outskirts of the town. In 1944 the workings were on the north edge of the town.
The quarry face was about 460 m long extending in an arc from Hickey Avenue West
to Jackson Avenue. It was 2 m high and being worked towards the north where it
was decreasing. (In the southeast corner the face was 4.2 m high). The east and
west quarries were joined across Hickey Avenue by an underpass and were operated
as a unit. Overburden was stripped by an electric shovel and loaded into trucks
for disposal in a nearby dump. Jackhammers were used for drilling, and the rock
was loaded by hand onto 0.8 m3 steel skips set on trucks that were hauled by
horse in trains of 4 over a narrow-gauge tramway to the west quarry where the
skips were lifted from the trucks by a derrick and were dumped into the kilns.
The plant on the west quarry receives its stone by trucks. Three of the five
kilns at the two plants were in operation in 1944. Lump lime and crushed lime
were shipped. Adjoining the east plant was a small crushing plant in which stone
too small for making lime was crushed and screened for use as flux.
quarry produced 32,260 tonnes of dolomite, 29,550 tonnes of which were
1948: The quarry operated for 365 days during the year and all five
kilns were in use. Lignite, sub-bituminous coal, and cord wood were used in
firing the kilns. Production was 38,420 tonnes of dolomite, 30,880 tonnes of
which were calcined.
1963: By 1963 the old Irwin quarry had been
rehabilitated and converted to a recreation area (Kinsmen's Park).
west quarry measured 300 by 300 m (maximum) with a 3.5 m face. It has not been
worked since 1963. The east quarry measured 390 by 270 m (maximum) with a 3.5 m
face. Work had also ended in it. The south quarry (old Gunn quarry) was 600 m
long, 275-300 m wide with a 2.7-3.6 m face. The dolomite reserves were depleted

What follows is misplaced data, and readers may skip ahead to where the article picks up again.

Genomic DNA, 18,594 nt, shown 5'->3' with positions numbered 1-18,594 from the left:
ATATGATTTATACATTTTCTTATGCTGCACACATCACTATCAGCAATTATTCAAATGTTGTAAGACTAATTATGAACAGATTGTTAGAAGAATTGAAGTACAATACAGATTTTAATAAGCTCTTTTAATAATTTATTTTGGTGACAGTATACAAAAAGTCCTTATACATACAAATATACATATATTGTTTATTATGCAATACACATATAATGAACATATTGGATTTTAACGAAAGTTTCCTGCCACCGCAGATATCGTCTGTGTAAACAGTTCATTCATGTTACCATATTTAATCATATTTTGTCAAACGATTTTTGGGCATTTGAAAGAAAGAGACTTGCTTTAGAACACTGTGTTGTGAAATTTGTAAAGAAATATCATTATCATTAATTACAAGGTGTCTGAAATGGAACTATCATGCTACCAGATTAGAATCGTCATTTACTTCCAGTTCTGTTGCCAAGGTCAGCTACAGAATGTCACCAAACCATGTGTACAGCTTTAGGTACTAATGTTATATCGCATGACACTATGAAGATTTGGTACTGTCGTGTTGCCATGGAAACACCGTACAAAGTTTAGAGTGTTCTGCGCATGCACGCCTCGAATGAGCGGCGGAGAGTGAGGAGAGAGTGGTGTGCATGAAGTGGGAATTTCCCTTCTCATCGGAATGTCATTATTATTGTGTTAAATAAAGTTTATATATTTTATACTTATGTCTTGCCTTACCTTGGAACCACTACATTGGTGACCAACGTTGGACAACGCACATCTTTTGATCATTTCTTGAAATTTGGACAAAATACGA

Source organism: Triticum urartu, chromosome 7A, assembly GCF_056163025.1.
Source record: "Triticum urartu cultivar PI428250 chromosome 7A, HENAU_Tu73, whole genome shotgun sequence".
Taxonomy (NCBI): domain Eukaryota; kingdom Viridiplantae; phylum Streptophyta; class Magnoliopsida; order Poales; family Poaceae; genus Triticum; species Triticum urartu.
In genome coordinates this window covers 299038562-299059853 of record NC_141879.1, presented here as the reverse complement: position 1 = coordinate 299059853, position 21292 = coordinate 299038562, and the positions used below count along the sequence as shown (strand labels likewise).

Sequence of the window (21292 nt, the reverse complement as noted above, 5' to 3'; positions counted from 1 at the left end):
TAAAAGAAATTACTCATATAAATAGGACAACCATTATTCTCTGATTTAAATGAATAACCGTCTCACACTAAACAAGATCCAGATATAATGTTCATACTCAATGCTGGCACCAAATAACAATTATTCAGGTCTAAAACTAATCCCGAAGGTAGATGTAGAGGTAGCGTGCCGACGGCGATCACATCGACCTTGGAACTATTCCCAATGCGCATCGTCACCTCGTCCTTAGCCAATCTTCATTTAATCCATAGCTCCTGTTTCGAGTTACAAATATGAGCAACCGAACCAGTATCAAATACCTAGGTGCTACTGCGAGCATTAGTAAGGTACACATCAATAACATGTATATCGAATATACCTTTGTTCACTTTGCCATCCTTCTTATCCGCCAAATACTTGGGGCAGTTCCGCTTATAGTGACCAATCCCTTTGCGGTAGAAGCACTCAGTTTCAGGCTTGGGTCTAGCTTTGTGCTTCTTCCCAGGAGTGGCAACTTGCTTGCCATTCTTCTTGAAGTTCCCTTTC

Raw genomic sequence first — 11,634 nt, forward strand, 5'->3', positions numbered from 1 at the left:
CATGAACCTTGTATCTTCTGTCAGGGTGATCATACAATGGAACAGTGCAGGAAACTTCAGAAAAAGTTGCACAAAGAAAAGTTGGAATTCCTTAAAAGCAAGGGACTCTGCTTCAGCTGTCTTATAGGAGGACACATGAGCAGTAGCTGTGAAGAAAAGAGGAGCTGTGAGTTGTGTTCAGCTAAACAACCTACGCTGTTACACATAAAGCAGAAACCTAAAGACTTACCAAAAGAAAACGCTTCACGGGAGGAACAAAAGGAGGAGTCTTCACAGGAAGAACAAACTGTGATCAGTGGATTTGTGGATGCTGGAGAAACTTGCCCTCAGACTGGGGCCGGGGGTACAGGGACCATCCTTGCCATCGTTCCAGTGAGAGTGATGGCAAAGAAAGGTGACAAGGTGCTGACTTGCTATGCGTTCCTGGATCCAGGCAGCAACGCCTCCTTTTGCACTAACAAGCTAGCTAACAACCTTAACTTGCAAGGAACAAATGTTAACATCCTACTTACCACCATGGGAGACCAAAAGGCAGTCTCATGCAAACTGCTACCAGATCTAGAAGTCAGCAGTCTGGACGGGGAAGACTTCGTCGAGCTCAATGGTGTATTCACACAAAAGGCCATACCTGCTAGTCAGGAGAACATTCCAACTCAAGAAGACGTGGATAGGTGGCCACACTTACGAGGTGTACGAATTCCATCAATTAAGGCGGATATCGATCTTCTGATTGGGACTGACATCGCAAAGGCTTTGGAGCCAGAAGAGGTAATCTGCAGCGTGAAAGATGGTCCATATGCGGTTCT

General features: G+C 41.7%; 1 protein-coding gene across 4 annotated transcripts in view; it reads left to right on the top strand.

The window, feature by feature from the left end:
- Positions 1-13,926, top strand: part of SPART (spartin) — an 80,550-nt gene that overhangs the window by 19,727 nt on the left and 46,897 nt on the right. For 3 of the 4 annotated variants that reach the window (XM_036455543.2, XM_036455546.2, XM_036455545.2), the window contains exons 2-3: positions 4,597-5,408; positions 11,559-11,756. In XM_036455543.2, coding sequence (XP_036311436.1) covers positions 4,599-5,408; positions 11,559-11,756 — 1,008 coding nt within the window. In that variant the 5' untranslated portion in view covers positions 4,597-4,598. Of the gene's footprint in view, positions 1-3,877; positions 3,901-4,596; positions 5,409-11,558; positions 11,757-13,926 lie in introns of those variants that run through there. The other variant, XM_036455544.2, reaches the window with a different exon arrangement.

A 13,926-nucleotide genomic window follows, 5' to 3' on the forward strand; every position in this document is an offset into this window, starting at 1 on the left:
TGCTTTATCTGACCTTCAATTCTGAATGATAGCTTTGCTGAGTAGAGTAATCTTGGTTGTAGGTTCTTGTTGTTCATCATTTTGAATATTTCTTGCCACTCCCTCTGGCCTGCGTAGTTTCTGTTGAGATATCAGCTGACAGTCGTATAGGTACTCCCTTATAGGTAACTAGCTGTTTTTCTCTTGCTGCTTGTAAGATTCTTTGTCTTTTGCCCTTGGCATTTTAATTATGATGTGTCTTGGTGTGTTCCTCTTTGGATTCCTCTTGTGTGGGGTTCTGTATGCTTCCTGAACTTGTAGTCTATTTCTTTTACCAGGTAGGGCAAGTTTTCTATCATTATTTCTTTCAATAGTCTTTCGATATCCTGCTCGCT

1967: The kiln operation was supplied for a time from the company's
quarry at Lillies' Farm, but the kiln operation was shut down in 1967. See M.I.
card 62 I/3, DOL 2 for description of Lillies' Farm Quarry. Commercial quarrying
ceased in 1967 with the depletion of high quality reserves of stonewall
1996: This site remains nonoperational. It is now called
Stonewall Quarry Park, a tourist site with an abundance of
Note: Although Stonewall Quarry Park has not been in
operation for some time the Stonewall East quarry, which is approximately
5 km northeast of the park, is operational and is producing dolomite and crushed
1880: John Gunn began quarrying east of Stonewall, in Sec.
1882: Enoch Williams opened a quarry in Sec. 31, north of John Gunn's and
later another in Sec. 36. Andy Patterson also quarried in Sec. 31.
quarries were being operated: Irwin's quarry produced 725 m3 of rubble per
month; Fullbrook's produced 60 m3 of rubble and 96 m3 of crushed stone daily and
2,100 hectolitres of lime each month. Williams produced 1,100 m3 of rubble and
crushed stone for concrete and roofing material and 2,100 hectolitres of lime
per month. Patterson's produced 22 cubic m of rubble a day and 1,400 hectolitres
of lime a month, and Gunn's quarry which produced lime.
1910: The Winnipeg
Supply and Fuel Company, Limited owned Patterson's Fullbrook's and Irwin's
1916: There were two companies in operation, Winnipeg Supply and
Manitoba Quarries, Limited which controlled the Gunn and Williams'
1927: The Winnipeg Supply and Fuel Company was not the only
company in operation. Stone was being extracted from two quarries, one on either
side of Hickey Avenue. Maximum production was 850 hectolitres of lime a